How to Copy Plugins From One Track to Another in FL Studio

Getting used to a new DAW can be a nuisance at times. It takes hours of trial and error before finally having an idea of how to use the most basic controls. That said, FL Studio, for example, has an intuitive workflow and it’s not hard to navigate after a day or two of experimentation.

Opening up the Mixer track with the (F9) command or the (fn + F9 if you’re using macOS), is just one step in the right direction. This is where you can also copy the effects of one plugin to another. So how do you copy the effects and dynamic processors from one track to another? Simply put…

To copy plugins from one track to another in FL Studio
1) Select the Insert in the Mixer
2) Right-click > “File” > “Save Mixer Track State As..”
3) Choose the preset’s name
4) Right-click the Insert to which you’d like to add plugins
5) Select File, then choose the preset from the “States” menu.

This is the easiest way to copy all of the plugins from one track (it’s called an “Insert” in FL Studio) to another. However, there is one other way of doing it, but it involves copying only one plugin at a time. This is cumbersome, so using the preset method is far superior. Regardless, let’s run through a video and an illustrated tutorial of what I just showed you. I’ll mention a few other tips along the way.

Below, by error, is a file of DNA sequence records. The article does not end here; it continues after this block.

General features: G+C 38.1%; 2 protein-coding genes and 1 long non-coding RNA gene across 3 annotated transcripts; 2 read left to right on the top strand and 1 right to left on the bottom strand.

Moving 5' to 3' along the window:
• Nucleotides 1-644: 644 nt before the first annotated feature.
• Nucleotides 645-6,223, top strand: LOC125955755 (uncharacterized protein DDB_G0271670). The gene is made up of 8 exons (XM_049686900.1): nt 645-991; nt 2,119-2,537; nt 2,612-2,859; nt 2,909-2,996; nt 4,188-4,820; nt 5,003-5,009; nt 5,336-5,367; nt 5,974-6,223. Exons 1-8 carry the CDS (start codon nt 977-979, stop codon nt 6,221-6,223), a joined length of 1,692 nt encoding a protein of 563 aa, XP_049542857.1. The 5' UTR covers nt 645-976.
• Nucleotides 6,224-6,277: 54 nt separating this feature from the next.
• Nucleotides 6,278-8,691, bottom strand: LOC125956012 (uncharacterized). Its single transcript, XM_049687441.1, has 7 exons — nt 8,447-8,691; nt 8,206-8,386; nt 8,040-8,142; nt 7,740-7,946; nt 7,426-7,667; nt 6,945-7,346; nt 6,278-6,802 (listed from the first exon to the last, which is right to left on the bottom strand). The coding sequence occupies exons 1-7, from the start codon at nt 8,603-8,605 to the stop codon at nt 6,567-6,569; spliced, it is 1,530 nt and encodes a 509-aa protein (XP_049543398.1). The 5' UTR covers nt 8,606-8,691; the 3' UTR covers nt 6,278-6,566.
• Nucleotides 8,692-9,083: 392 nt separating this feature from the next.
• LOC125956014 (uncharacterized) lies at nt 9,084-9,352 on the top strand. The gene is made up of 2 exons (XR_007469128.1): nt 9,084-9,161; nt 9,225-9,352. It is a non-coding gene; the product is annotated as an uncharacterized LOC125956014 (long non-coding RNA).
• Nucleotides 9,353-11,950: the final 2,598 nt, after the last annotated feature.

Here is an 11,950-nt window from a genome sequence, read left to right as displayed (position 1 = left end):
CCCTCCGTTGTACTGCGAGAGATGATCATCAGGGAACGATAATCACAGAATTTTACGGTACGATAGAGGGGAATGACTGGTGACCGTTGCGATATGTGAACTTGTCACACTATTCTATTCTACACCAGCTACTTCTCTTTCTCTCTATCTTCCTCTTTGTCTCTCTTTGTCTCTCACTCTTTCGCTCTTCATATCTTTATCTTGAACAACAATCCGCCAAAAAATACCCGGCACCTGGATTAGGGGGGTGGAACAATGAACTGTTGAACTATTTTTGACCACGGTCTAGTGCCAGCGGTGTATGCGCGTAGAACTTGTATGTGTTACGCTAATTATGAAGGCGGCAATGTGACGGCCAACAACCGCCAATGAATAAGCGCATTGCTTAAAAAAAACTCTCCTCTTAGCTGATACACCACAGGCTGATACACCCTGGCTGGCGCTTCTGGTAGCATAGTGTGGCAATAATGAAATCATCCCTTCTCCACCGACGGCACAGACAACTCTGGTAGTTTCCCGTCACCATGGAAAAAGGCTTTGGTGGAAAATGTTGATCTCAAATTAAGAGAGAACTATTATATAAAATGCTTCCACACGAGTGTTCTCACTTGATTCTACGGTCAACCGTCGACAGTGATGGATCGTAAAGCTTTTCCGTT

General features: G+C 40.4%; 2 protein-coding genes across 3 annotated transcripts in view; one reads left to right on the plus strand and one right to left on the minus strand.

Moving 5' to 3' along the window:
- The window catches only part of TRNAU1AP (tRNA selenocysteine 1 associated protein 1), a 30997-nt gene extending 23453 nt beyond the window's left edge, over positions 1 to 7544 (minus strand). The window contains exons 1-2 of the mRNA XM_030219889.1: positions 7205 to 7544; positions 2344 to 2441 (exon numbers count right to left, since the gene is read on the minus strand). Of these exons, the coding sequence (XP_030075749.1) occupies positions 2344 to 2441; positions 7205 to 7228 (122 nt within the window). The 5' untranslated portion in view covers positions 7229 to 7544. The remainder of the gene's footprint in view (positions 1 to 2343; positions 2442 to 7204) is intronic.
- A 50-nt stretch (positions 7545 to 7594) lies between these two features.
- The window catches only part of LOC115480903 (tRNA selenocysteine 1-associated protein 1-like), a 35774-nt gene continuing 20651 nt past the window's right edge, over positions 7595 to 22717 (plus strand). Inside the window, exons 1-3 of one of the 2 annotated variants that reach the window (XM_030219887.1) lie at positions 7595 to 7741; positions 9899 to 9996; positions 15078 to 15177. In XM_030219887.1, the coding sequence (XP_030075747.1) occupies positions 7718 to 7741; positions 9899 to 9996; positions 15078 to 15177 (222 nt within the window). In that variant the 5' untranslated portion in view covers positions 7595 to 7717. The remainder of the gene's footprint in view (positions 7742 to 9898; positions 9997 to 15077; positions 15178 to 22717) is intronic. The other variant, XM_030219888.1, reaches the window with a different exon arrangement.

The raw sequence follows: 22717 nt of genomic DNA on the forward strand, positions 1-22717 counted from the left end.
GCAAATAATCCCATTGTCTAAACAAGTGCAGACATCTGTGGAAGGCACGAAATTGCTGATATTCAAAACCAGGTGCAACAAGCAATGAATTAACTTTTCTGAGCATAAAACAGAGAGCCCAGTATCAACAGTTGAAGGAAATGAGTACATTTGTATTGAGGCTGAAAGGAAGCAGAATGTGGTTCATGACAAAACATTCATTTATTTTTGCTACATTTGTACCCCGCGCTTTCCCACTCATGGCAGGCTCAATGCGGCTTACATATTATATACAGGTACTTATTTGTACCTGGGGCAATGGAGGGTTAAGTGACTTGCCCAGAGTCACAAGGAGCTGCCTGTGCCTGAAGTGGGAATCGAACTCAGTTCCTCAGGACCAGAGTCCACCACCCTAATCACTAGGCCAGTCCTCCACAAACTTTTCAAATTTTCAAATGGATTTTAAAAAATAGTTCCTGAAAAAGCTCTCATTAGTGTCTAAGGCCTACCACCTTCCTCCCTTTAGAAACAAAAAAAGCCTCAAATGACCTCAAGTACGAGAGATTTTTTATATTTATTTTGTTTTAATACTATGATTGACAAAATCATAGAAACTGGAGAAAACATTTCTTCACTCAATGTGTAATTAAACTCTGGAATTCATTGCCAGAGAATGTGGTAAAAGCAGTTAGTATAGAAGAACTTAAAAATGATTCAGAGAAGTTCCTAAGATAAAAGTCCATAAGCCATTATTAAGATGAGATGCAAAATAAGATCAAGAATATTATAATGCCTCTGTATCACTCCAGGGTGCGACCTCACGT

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Using Presets To Copy Plugins from Track to Track in FL Studio

If you’re trying to quickly drag and drop an entire batch of plugins from one track to another in FL Studio, you’re out of luck. There is no way of doing this unless you’re comfortable with dragging the plugins one at a time from one to the next.

I believe using presets is the best way. This is how GarageBand functions as well because you can’t just drag and drop an entire batch of plugins from one track to another. Trying to copy processing and effects this way has to be done via presets.

Here’s a short video showing you how to:
1) Copy the plugins from one track to another in FL Studio
2) Recall the default plugin setting, and…
3) Bring up the Fl Studio mixer

The video above should give you a pretty good idea of how to go about this. You may have already figured it out with the bolded section at the start of the article. Nevertheless, if it wasn’t enough, here’s the step-by-step and illustrated tutorial that I promised.

1) With the Mixer Open, Right-Click on the Insert

Right Click on Insert - How to Copy Plugins From One Track to Another in FL Studio
Right-click on the Insert to bring up all of the settings.

The first thing you want to do is bring up the mixer, which can be done in a few ways. In macOS, use the keyboard shortcut, (fn + F9). For Windows, just use (F9). Another way to do the same thing is to just click the little icon next to the Piano roll, Playlist, and Channel Rack buttons.

With your Insert/Instrument Track selected (it’ll clearly turn yellow), right-click and bring up all of the different options, including the colors, positioning, plugins, general processing, and a lot more.

As I said in my other tutorial on how to assign samples to a keyboard, Many macOS and Windows FL Studio shortcuts are similar. You just may have to use the (Command) or (fn) key, before the main shortcut, on macOS.